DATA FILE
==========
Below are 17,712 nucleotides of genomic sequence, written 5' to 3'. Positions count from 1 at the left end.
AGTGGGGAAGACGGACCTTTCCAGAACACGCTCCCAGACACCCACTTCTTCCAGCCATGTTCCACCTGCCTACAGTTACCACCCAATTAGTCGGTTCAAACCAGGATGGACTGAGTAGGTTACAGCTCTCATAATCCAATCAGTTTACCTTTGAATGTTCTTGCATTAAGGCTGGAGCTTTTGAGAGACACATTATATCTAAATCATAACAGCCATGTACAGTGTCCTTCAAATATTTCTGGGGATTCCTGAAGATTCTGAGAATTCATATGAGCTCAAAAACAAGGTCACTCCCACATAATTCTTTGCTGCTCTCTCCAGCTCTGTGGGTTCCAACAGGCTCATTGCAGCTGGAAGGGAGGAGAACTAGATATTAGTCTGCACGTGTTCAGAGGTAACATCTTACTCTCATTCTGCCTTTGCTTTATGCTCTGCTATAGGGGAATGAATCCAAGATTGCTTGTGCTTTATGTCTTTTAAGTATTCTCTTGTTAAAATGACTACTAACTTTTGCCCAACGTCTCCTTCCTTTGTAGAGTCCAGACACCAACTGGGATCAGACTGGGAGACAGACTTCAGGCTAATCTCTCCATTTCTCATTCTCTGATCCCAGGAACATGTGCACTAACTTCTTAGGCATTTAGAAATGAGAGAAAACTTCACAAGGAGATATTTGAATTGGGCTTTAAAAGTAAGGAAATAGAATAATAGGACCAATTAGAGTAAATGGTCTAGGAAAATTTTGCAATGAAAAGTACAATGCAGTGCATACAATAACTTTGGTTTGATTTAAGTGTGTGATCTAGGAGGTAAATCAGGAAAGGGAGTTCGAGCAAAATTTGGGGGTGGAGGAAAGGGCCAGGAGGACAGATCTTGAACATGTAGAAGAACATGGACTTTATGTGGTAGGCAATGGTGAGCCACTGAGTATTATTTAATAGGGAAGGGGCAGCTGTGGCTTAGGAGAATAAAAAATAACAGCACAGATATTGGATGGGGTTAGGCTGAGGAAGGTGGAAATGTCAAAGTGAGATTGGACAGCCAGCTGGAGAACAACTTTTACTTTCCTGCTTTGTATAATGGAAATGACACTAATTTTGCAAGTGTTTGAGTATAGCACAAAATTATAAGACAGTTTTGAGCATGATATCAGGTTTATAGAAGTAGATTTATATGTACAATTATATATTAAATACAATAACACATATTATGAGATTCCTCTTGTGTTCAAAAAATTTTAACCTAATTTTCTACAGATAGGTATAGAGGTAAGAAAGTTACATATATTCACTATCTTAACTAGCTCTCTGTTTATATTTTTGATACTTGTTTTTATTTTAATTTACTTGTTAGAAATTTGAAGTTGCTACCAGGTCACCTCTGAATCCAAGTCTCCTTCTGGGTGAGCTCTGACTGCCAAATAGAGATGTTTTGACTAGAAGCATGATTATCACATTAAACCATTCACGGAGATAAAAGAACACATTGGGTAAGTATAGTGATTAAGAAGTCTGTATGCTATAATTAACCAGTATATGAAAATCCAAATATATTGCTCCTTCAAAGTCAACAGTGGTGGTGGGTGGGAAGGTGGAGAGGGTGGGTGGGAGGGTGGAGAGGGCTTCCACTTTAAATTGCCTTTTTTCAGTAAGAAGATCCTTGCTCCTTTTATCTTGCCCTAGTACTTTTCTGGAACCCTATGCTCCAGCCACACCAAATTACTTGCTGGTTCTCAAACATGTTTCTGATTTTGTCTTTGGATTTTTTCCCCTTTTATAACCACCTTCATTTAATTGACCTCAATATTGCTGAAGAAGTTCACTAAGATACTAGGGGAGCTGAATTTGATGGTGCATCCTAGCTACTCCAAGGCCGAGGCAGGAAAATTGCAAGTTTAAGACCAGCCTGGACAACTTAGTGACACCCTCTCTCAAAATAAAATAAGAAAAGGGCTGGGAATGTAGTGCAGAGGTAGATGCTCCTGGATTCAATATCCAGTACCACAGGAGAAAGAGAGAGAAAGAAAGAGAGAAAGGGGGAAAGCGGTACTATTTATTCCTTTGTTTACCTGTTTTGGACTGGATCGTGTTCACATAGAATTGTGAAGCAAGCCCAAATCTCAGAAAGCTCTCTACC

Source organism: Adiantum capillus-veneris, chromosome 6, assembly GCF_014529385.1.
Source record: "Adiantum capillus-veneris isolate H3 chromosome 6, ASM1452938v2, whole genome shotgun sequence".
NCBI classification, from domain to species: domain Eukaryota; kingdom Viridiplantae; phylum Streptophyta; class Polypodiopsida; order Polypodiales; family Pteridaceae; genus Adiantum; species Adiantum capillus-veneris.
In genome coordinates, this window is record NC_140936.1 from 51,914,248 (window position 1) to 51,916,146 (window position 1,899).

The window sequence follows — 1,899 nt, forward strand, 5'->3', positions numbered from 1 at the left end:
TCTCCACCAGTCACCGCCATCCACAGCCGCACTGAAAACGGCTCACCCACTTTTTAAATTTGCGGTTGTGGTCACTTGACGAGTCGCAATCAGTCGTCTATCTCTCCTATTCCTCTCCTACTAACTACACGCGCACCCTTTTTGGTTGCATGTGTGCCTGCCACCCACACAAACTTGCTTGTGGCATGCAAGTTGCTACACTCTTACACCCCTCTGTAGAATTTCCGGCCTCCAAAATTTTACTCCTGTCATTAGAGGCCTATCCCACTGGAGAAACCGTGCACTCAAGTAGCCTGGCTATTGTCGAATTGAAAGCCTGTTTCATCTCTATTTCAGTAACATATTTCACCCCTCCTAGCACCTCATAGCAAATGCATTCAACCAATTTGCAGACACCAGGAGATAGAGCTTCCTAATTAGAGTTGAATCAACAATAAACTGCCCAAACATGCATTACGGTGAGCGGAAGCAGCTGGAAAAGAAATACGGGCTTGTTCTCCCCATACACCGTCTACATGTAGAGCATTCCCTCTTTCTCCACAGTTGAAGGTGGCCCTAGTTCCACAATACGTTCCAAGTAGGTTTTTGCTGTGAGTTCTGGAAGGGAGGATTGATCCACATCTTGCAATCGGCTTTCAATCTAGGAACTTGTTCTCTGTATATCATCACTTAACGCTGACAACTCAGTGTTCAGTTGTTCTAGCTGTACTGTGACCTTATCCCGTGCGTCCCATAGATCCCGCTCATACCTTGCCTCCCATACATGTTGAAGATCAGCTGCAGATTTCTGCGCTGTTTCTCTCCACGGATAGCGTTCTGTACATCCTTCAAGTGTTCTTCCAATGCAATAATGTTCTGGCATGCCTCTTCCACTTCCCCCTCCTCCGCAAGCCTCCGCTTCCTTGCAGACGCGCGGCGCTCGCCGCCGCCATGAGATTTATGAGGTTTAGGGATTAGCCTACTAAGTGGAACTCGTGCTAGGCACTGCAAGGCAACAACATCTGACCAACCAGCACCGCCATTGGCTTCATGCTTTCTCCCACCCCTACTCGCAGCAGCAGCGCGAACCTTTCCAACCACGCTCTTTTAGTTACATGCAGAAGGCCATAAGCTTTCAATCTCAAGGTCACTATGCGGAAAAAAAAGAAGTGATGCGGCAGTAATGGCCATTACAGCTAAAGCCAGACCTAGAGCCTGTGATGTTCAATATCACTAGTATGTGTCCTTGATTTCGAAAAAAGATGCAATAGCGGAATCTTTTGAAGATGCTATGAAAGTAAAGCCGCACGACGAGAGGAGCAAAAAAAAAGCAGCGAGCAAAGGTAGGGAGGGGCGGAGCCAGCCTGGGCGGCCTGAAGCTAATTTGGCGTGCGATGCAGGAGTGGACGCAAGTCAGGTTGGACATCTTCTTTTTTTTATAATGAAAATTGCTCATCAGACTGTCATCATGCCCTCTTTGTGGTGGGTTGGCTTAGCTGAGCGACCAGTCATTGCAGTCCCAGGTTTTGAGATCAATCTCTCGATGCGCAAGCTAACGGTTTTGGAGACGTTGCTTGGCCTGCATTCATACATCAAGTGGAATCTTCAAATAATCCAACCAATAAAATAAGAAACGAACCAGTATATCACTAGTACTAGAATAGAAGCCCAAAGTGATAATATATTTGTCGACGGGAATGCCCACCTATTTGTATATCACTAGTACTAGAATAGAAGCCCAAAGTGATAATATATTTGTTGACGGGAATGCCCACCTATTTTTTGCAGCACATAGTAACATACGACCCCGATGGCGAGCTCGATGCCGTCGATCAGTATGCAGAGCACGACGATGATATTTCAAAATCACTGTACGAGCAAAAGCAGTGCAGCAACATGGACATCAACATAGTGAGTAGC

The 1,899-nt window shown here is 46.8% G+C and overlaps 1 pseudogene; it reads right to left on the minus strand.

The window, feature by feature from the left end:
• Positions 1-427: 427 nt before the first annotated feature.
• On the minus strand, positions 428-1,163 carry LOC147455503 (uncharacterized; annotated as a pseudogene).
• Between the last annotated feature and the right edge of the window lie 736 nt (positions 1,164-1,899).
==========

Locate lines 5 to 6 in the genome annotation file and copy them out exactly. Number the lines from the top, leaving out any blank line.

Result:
NCBI classification, from domain to species: domain Eukaryota; kingdom Viridiplantae; phylum Streptophyta; class Polypodiopsida; order Polypodiales; family Pteridaceae; genus Adiantum; species Adiantum capillus-veneris.
In genome coordinates, this window is record NC_140936.1 from 51,914,248 (window position 1) to 51,916,146 (window position 1,899).